The FCA has published a statement in relation to PRIIPs KIDs (which came into force for many investment products on 1 January 2018). In the FCA's statement, it seems to acknowledge the well-publicised issues with the PRIIPs KID's 'performance scenario' section. This follows recent reports that regulators were standing by to provide additional guidance on the subject.
"We understand some firms are concerned that, for a minority of PRIIPs, the ‘performance scenario’ information required in the KID may appear too optimistic and so has the potential to mislead consumers. There may a number of reasons for this: the strong past performance of certain markets, the way the calculations in the RTSs must be carried out, or calculation errors."
The industry has opposed the methodology for the performance scenario disclosure since its inception. Some golden examples of its peculiar results have been widely reported (check out the FT's article Mis-selling fears erupt over 'returns of 1m% plus' - yes, you read that correctly).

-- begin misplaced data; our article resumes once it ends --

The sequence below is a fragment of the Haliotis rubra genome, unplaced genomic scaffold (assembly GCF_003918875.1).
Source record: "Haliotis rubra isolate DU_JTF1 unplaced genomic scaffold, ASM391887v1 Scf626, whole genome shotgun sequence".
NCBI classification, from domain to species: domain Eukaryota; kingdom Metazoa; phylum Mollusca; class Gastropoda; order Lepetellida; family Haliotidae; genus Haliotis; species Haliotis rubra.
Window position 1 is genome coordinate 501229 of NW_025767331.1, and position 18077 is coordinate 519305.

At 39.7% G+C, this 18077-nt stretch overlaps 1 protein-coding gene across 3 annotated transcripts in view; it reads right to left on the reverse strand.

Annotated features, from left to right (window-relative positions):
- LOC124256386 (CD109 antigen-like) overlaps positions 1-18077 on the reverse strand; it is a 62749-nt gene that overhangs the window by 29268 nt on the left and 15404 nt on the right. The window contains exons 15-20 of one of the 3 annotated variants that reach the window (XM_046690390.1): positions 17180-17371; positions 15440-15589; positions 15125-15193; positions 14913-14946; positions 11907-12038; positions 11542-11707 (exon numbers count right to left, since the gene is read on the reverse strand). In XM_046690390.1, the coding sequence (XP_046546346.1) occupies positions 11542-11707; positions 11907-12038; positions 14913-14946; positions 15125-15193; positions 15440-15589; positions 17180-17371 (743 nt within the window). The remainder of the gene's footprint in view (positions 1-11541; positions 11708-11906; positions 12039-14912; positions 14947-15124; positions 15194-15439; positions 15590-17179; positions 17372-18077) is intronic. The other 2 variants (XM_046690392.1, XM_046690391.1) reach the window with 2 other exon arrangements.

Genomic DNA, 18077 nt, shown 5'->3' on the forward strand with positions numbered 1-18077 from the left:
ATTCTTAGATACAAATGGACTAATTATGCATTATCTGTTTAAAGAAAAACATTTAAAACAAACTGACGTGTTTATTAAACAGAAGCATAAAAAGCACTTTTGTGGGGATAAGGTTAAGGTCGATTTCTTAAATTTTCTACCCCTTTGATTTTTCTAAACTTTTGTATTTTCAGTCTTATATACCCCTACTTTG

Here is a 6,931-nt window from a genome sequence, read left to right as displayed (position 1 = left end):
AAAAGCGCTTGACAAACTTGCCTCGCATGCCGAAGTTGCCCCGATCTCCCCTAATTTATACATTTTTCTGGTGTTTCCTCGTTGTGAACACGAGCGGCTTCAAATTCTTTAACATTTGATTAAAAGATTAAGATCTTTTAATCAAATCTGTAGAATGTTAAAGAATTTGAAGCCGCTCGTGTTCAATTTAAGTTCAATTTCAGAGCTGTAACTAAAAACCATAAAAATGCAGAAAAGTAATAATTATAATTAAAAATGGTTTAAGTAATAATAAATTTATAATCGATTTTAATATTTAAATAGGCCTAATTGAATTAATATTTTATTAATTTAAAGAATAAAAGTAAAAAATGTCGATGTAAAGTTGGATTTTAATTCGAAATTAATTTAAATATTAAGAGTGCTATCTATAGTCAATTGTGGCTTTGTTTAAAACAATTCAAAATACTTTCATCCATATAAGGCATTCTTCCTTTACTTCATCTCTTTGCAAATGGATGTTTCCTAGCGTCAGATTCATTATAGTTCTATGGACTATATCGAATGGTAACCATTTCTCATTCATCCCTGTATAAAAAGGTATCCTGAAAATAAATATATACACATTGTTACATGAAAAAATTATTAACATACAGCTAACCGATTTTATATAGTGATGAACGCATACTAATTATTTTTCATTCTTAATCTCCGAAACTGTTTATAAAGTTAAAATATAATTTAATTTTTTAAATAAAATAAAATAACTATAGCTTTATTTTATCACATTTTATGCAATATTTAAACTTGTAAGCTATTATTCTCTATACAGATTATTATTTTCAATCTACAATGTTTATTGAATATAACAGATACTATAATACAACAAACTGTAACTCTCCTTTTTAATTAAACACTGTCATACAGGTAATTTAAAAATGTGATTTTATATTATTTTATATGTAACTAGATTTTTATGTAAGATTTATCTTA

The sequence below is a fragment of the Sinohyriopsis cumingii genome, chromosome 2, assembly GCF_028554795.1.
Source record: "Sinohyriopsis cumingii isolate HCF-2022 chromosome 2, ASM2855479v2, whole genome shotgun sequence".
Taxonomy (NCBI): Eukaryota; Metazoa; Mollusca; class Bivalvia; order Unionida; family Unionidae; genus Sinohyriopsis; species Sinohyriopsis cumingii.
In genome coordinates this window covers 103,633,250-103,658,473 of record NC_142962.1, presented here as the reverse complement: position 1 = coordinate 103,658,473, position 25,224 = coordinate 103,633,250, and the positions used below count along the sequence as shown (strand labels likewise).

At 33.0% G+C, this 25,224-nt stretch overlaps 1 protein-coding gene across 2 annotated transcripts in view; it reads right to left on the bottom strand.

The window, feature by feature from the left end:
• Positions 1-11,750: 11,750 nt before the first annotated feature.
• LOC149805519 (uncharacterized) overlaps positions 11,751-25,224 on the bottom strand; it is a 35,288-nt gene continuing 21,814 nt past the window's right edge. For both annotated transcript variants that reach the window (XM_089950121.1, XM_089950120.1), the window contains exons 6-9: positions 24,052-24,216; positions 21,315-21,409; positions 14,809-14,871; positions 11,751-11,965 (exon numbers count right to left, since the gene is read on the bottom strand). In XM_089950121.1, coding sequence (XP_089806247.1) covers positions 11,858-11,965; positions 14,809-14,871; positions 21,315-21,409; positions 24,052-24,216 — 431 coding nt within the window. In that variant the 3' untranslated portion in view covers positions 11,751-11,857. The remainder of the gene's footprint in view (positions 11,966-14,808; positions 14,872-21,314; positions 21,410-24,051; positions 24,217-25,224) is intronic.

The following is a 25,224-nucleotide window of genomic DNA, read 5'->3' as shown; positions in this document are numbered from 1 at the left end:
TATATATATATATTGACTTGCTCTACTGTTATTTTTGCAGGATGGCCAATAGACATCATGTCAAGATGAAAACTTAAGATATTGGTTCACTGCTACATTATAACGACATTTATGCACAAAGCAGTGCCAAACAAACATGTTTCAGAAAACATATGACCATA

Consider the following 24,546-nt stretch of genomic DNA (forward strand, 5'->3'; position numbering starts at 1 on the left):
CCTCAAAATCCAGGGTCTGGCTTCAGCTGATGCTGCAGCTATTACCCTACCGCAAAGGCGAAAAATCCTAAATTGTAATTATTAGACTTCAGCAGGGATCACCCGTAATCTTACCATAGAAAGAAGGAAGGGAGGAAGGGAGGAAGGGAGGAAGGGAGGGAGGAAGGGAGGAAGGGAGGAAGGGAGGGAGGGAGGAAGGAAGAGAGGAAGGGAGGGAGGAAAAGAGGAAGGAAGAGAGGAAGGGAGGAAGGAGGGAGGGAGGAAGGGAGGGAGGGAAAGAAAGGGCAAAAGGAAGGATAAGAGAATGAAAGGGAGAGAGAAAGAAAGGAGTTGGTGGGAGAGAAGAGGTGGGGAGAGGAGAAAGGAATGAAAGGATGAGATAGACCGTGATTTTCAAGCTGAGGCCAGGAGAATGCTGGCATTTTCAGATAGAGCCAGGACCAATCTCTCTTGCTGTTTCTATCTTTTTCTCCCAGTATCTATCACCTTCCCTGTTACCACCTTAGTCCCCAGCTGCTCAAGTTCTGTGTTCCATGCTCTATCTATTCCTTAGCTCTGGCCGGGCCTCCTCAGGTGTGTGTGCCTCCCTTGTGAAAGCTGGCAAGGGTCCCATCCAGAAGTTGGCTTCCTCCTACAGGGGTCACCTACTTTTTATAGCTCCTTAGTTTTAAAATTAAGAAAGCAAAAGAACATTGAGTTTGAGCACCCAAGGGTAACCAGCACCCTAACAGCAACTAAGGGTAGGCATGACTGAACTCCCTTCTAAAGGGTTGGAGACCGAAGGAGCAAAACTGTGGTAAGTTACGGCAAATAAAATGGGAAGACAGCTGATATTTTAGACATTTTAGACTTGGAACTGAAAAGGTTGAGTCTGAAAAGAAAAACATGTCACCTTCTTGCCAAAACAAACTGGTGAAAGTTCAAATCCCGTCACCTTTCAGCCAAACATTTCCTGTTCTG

The FCA avoids making any explicit statement as to whether firms' concerns are well founded. However, it goes on to say that it is comfortable for firms to provide additional material to contextualise the disclosure and set out their concerns.
Therefore, while the FCA is stopping short of giving a 'no confidence' vote on the new disclosure, it is granting firms the opportunity to undermine their own regulatory disclosures.
It is quite an extraordinary result given the regime's driving aim of transparency. However, on my experience, I expect this type of ancillary disclosure may be widely adopted.
Where a PRIIP manufacturer is concerned that performance scenarios in their KID are too optimistic, such that they may mislead investors, we are comfortable with them providing explanatory materials to put the calculation in context and to set out their concerns for investors to consider.